Economic Perspective: Alternative Healthcare Models

NC State College of Agriculture and Life Sciences professor Dr. Mike Walden working in a recording studio.


“Today’s program looks at alternative healthcare models. Mike, healthcare is still a major issue in the country. With the candidates already emerging for the 2020 presidential election, there’s been an increased discussion on how healthcare should be provided. What are the alternatives?”


“Well if you look around the world there are about four basic models that governments use to deliver healthcare to their citizens. The first is a private system. This is where we have private providers. We have private decisions made by consumers, and for the most part those consumers purchase their own healthcare, health insurance or maybe it’s provided as a benefit through their employers. The government may get involved, and in fact, in the U.S. the government does get involved in helping low-income people get healthcare as well as supporting senior citizens. But it’s fundamentally a private system.”

“The second system is what’s called a single payer, and some have called this Medicare for All. This is where the provision of healthcare is still in private hands. You have privately operated hospitals. You have private doctors working for themselves, et cetera, except that now the government pays for health insurance for everyone. And this is what some in our country want to move to.”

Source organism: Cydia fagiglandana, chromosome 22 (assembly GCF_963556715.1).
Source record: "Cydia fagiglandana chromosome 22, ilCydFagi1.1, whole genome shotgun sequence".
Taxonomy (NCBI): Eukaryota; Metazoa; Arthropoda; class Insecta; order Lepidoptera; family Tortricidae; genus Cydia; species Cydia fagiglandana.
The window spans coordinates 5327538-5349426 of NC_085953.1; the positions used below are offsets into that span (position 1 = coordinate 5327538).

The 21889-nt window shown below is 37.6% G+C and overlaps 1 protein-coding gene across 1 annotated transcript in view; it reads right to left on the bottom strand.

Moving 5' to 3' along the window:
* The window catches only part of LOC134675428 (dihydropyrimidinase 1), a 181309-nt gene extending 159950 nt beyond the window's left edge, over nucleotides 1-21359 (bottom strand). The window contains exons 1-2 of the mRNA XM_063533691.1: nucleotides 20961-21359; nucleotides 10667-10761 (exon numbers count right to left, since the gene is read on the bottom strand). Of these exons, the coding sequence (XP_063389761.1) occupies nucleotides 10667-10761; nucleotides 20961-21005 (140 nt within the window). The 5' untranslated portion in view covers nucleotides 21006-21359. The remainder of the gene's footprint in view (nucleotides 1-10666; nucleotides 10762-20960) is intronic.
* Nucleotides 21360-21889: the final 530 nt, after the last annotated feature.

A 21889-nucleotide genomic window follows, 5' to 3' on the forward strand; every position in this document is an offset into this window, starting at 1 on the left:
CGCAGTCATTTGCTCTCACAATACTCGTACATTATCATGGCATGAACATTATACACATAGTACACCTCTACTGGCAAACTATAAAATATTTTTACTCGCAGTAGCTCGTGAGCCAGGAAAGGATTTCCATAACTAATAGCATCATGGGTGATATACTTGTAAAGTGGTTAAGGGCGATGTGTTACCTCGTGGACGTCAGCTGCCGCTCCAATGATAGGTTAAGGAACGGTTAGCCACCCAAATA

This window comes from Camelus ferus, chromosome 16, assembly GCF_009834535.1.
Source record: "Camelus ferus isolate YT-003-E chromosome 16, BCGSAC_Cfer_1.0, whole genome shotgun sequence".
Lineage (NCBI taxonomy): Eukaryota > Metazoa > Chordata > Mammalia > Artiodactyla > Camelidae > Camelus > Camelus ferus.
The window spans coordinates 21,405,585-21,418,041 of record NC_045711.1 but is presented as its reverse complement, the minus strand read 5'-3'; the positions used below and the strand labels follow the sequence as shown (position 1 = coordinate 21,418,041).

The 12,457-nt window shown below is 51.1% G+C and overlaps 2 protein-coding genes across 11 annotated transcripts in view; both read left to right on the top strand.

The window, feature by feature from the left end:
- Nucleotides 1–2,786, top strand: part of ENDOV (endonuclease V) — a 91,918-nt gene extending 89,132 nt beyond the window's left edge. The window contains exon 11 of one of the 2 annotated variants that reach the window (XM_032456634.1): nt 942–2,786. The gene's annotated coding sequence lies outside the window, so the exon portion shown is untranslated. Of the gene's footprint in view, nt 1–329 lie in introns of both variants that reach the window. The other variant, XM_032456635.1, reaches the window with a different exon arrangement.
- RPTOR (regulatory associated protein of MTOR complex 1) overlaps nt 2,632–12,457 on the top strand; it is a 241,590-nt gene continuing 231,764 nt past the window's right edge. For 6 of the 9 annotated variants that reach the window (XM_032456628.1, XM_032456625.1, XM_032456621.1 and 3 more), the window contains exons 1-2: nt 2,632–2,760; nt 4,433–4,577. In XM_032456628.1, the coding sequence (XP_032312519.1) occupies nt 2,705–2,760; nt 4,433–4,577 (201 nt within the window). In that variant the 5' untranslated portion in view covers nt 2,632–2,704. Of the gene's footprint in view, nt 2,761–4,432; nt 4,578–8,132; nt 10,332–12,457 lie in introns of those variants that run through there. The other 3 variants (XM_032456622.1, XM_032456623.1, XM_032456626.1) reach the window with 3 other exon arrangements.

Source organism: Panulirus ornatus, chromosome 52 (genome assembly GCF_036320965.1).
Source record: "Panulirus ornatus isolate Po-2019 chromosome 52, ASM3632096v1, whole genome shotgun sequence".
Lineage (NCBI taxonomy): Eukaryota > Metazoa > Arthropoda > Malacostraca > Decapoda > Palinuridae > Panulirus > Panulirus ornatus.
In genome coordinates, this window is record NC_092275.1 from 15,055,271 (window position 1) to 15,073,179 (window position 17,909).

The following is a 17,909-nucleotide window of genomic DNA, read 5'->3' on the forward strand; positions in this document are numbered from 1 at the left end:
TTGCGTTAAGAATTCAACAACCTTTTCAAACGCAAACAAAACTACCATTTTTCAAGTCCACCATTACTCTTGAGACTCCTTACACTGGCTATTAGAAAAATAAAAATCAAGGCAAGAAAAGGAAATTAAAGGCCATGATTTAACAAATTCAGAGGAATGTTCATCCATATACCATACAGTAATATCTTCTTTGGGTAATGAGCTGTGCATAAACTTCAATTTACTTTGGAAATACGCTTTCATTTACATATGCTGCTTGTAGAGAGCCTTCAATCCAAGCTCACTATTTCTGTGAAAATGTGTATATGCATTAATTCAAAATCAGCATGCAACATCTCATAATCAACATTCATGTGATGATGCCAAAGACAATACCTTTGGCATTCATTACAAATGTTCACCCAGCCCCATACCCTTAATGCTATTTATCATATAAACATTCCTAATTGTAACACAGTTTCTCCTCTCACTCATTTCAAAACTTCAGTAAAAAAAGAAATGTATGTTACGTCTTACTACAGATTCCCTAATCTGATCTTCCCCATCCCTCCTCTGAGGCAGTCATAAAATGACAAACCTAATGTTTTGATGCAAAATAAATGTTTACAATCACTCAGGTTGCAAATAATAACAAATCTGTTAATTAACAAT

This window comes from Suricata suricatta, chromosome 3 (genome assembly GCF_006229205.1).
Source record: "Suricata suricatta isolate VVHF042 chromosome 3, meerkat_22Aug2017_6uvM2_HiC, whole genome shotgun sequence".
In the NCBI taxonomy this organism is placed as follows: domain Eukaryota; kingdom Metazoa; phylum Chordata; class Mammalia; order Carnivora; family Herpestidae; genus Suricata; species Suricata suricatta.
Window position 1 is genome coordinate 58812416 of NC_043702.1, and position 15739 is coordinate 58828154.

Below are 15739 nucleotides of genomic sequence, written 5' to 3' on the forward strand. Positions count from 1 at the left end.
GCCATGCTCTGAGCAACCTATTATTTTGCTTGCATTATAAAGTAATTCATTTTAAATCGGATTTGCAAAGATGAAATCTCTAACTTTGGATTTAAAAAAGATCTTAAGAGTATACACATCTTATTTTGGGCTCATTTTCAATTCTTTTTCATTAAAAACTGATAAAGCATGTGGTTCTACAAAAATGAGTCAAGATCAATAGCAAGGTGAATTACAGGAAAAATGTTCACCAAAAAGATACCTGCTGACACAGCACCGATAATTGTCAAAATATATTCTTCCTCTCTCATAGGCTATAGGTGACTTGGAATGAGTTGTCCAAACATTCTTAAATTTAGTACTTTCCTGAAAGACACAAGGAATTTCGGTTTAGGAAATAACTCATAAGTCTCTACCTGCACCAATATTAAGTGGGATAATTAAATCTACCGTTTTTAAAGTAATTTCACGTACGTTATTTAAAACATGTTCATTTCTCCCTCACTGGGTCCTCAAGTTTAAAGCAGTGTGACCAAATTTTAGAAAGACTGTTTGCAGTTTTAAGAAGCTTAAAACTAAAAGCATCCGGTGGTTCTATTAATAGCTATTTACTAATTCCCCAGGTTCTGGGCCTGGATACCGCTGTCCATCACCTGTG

“The question here is, and this has already been raised, would that mean there would be no private insurance? And in a pure version of this there would be no private insurance although you could have a mix.”

“The third system is a private system like we essentially have in the U.S., but the government imposes price controls or price regulations. And some favor going to this system especially in terms of prescription drugs.”

“And the last version is probably the biggest in terms of the impact of governments, and this is a national healthcare system like they have in the United Kingdom where virtually the government controls everything. That is the providers, the hospitals, the doctors, the nurses, they’re all government employees just like people in the post office. The government pays for everything. If you have healthcare problem and you’re a citizen you just show up, and everything is taken care of.”

“There are potentially some issues there, but that is the model. So these are really the four versions of healthcare delivery systems that we can choose from.”

Mike Walden is a William Neal Reynolds Distinguished Professor and Extension Economist in the Department of Agricultural and Resource Economics at North Carolina State University who teaches and writes on personal finance, economic outlook and public policy.

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